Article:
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Origin of sleep-in
Words nearby sleep-in
Example sentences from the Web for sleep-in
This is a guy who has his son-in-law clean his eyeglasses, for crying out loud.
Her travel clique has been known to arrive at an airport, bags packed, passport-in-hand, within hours of spotting a deal.‘We Out Here’: Inside the New Black Travel Movement|Charlise Ferguson|January 4, 2015|DAILY BEAST
Lee would stay up late, unable to sleep from the pains he had in his back.The Story Behind Lee Marvin’s Liberty Valance Smile|Robert Ward|January 3, 2015|DAILY BEAST
Earl Spencer adds, “Effectively, my great-grandfather sold his children to his father-in-law.”The Real-Life ‘Downton’ Millionairesses Who Changed Britain|Tim Teeman|December 31, 2014|DAILY BEAST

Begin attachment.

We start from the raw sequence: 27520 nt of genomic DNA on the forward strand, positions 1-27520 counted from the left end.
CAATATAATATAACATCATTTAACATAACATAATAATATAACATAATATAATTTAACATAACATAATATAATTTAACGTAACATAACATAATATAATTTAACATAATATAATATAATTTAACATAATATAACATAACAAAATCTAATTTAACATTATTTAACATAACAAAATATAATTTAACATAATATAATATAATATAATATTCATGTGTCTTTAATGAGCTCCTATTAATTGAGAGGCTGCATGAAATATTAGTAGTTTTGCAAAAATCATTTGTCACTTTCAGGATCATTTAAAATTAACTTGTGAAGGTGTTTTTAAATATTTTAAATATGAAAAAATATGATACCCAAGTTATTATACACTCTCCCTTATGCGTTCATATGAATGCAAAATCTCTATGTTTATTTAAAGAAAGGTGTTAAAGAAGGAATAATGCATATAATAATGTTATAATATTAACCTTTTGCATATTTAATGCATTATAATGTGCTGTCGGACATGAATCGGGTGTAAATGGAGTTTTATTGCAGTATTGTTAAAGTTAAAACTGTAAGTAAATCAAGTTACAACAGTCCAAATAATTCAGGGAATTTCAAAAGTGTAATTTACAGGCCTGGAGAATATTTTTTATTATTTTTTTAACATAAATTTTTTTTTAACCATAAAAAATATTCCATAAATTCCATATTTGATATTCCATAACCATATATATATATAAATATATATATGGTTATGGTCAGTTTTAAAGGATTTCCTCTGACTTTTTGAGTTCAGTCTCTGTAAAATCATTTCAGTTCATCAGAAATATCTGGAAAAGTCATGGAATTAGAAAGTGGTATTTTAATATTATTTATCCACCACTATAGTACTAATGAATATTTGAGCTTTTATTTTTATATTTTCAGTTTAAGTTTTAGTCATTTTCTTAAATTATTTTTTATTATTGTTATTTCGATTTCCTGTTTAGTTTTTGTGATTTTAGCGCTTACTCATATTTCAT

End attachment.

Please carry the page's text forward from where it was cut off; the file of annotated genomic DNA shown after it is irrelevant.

The lack of a gun is not likely to be a major problem for close-in air-to-air dogfights against other jets.New U.S. Stealth Jet Can’t Fire Its Gun Until 2019|Dave Majumdar|December 31, 2014|DAILY BEAST
At last Aristide fed him desperately, dandled him eventually to sleep, and returned to an excited pillow.The Joyous Adventures of Aristide Pujol|William J. Locke
Such throats are trying, are they not?In case one catches cold; Ah, yes!
The commander-in-chief still kept him attached to the headquarter staff, and constantly employed him on special service.
So far Murat had always held subordinate commands; his great ambition was to become the commander-in-chief of an independent army.
Their jurisdictions overlapped and the Gascon would play second fiddle to no one save to his great brother-in-law.
British Dictionary definitions for sleep-in
verb (intr, adverb)
Idioms and Phrases with sleep-in
Sleep at one's place of employment, as in They have a butler and maid who both sleep in. [First half of 1800s]
Sleep late, either accidentally or deliberately. For example, I slept in and missed my usual train, or On weekends we like to sleep in. [Late 1800s]